Today, entrepreneurs are everywhere. Your cousin, his neighbour, his neighbour's brother-in-law and perhaps even yourself. You're all doing your own thing and are masters of your own destiny. You either work from your partner's home or that small office you rented just so you could legally register the company. You're the CEO, the accountant and even the recruiter; you set your own hours, and maybe work longer than you did at your corporate job. Rings a bell?
Well, all this might be true, and it makes you an entrepreneur. But it doesn't make your company a start-up!
Unless your enterprise (aka a small business or venture) is based on a novel idea that is somewhat original and comparatively innovative, it is not a start-up.
Let me explain. Unless your enterprise (aka a small business or venture) is based on a novel idea that is somewhat original and comparatively innovative, it is not a start-up. A start-up doesn't need to exist in a niche or be commercially viable, but it needs to be something unique, yet reasonably scalable. If this is the kind of organisation you run, congratulations! Drop me a line on Twitter (@soumikroy) and I'll come interview you. Else, you're just doing what every generation before you and their grandfather has done. You're taking calculated risks to earn a profit, using an established blueprint.
By now, I must've offended most entrepreneurs. So let's make nice.
As a small business owner, you're making a world of difference to everyone around you. When your efforts pay off, it not only makes you richer but also contributes to your country's coffers. When your firm grows, you create jobs that help fellow citizens pay for a roof over their head, put food on their table and buy education for their children. You also contribute to the national economic indicators in one way or another. Besides, you create competition in the market which drives down prices and forces improvements in quality.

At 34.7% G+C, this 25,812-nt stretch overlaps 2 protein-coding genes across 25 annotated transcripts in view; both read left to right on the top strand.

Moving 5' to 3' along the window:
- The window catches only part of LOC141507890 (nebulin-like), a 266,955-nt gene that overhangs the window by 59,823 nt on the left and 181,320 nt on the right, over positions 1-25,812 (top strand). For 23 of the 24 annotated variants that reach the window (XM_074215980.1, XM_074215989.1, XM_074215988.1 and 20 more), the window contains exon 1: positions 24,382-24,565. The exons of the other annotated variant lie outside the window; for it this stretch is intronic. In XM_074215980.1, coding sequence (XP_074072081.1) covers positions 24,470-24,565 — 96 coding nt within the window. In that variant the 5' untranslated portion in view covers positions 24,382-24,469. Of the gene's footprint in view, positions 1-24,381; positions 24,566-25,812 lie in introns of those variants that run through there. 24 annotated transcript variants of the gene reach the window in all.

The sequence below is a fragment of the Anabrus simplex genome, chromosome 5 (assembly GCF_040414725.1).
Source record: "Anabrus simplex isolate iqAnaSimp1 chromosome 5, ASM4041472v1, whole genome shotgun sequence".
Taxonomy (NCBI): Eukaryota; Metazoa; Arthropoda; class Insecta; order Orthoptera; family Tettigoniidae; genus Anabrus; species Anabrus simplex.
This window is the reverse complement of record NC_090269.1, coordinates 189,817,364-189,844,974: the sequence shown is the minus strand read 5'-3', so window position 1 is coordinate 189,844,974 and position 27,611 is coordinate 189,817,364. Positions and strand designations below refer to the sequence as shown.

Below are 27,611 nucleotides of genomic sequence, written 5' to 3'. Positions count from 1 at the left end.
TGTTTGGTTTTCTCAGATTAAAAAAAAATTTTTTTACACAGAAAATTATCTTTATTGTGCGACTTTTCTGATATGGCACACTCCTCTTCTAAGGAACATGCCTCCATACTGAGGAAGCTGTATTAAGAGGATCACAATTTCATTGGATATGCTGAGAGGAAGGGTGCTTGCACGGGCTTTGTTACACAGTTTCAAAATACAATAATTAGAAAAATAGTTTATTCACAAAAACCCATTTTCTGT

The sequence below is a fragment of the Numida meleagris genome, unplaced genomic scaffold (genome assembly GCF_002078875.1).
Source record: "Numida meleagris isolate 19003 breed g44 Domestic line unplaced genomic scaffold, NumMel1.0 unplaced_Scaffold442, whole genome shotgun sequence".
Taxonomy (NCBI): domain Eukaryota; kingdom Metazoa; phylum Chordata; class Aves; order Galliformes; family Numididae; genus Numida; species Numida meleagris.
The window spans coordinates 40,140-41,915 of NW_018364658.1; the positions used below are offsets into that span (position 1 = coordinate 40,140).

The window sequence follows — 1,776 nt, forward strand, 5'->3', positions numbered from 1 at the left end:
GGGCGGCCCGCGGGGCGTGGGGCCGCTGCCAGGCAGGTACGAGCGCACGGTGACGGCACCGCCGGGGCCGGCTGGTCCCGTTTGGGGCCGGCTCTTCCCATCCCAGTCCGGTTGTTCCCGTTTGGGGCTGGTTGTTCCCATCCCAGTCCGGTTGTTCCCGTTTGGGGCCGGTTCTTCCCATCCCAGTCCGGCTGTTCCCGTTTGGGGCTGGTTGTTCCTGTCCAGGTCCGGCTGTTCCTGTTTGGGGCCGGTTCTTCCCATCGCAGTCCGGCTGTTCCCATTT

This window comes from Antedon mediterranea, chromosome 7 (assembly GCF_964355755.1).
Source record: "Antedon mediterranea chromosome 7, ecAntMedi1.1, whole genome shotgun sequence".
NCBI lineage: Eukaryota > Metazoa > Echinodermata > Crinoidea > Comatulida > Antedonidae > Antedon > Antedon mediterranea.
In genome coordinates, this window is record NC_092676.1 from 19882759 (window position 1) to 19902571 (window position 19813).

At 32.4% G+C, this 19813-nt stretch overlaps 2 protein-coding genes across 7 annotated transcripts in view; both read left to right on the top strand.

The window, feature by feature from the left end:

Whether your firm is a start-up or a small business, you're doing well... but not knowing the difference is almost criminal.
Entrepreneurs are awesome. Whether your firm has the hallmarks of a start-up or it is a small business, you're doing well. One is not always better than the other, but not knowing the difference is almost criminal. You don't need anyone's permission to say you run a start-up while you're in the bar over the weekend. But during the work week, or at a conference or corporate event, you might want to reconsider how you introduce yourself. Running a printing press or a tiffin service is just as exciting as running a virtual fitness platform. Be precise, it will help you connect with the right people.
Connected commerce is today's mantra. Your firm has every opportunity to take on your rivals--regardless of their size or heritage. Not to mention, your small business might turn into a start-up if you perhaps tweak your value chain or eliminate wasteful business activities. If you're running a business that turns a profit at the end of the month after paying salaries to a handful of employees, chances are you already have good business sense. However, the only reason you should take a minute to understand what type of entity you run is because it will help you make better business decisions; you'll also then be able to decide if Prime Minister Modi's Start-Up India Movement gives you some advantage! Either way, let's raise a toast to all entrepreneurs and the good work they do! Cheers and good luck!
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